Equity release may appeal if you want to unlock some of the wealth tied up in your property, particularly if you’re struggling financially and don’t have cash savings to dip into.

When you release equity from your home, you are provided with a lump sum or regular income payments, or you may receive a combination of both. Interest on the money released rolls up over the years, and is usually repaid when you die, or move into long-term care.

Equity release is a major financial decision and you should carefully consider whether it’s the right option for you, as there are a number of downsides to think about before taking this route. It may be that an alternative way to produce a lump sum or income is more suitable, although this will very much depend on your personal circumstances.

Here, we look at when equity release may be an option worth considering, and when it may be best avoided, and how you can get more help so you can decide whether it’s the right choice for you.

How does equity release work?

You can usually only take out an equity release plan if you’re over the age of 55, but there may be alternative options if you’re not eligible (see below for more information).

Equity release is essentially a special type of mortgage product that’s designed to provide a lump sum or regular payments, but without the need to make monthly mortgage repayments. The interest you owe instead rolls up over the years, and it’s only repaid, along with the amount you originally released, when you die or go into long term care.

Meanwhile, you can continue to live in your home, so you don’t have to face the upheaval and stress involved in downsizing, for example. You can find out more about how equity release works in our guide Equity release – what is it and how does it work?

There are two types of equity release plans, lifetime mortgages and home reversion plans. With a lifetime mortgage, the equity release provider doesn’t own any part of your property, but instead you borrow money secured against your home (which must be your main residence). Find out more about how lifetime mortgages work in our article Lifetime mortgages explained. These plans have become increasingly flexible in recent years, with many offering the option to repay some of the interest owed if you can afford to.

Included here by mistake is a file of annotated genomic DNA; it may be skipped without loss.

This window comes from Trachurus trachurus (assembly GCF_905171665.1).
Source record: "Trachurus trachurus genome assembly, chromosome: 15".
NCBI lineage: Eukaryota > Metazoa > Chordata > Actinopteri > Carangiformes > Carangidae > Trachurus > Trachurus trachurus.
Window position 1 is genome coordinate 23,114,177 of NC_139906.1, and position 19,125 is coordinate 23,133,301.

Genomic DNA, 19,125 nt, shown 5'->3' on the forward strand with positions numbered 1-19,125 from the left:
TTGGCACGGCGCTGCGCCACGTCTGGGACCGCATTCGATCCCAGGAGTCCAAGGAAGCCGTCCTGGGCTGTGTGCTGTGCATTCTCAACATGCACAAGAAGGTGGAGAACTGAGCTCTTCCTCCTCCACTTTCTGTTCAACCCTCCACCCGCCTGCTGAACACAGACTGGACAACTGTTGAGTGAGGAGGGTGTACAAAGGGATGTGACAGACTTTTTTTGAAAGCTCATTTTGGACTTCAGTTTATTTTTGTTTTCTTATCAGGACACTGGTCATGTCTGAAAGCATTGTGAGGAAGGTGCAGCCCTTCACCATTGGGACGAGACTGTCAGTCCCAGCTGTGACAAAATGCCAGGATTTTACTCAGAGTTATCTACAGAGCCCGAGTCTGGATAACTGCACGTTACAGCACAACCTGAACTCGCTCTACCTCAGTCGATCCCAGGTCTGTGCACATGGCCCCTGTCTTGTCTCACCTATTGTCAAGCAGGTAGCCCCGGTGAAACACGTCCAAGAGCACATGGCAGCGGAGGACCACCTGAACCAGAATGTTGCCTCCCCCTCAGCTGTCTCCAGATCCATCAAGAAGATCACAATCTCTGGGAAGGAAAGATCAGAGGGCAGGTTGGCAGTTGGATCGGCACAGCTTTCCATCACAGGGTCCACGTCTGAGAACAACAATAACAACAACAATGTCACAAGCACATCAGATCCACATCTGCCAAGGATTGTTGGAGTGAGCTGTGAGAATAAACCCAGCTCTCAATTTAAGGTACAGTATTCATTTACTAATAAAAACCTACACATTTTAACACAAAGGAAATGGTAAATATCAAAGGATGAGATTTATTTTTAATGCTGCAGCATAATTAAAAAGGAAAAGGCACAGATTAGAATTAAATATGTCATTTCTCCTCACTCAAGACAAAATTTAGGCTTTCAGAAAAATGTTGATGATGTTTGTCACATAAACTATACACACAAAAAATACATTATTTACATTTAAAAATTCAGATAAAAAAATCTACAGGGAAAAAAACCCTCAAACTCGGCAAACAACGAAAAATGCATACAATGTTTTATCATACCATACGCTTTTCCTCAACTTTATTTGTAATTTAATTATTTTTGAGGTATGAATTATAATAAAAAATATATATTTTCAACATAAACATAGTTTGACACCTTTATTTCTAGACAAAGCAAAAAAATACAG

A home reversion scheme, however, involves selling a percentage of your home to the equity release provider in return for a cash lump sum (these are far less popular than lifetime mortgages, making up less than 1% of all equity release plans taken out in 2020). Learn more about home reversion in our article Home reversion – what is it and how does it work?

When might equity release be the right choice?

For starters, there are a number of eligibility requirements, so you should check these out before thinking about whether equity release is a possibility for you. You can find more information on the eligibility criteria in our article Am I eligible for equity release?

Equity release may be suitable in a number of scenarios, but it will very much depend on your individual circumstances. You might want to take out an equity release plan if, for example, you have debts to pay off that have far higher interest rates, to cover the cost of care for yourself or a relative, or to increase your retirement income if you’re facing a shortfall, particularly with the rising living costs. In these circumstances, releasing equity from your home could be helpful, and you can continue to live in your home.

It may also be suitable for you if you don’t have children or other family who you wish to pass on an inheritance to, and so you want to focus on enjoying your life by making the most of your assets now. Alternatively, you may desperately need the money to fund care in your own home, as you don’t have enough income to pay for this. Find out more in our guide How to pay for long-term care.

Before deciding whether equity release is right for you, however, you must seek specialist advice and to make sure you fully understand the product (see below). If you do decide on equity release, the right plan for you will depend on your personal circumstances, and whether you’re keen to keep ownership of your property, or if you’re happy to sell part of it.

If you think equity release might be an option for you, you can see how much wealth you could unlock from your home with this free, easy to use calculator.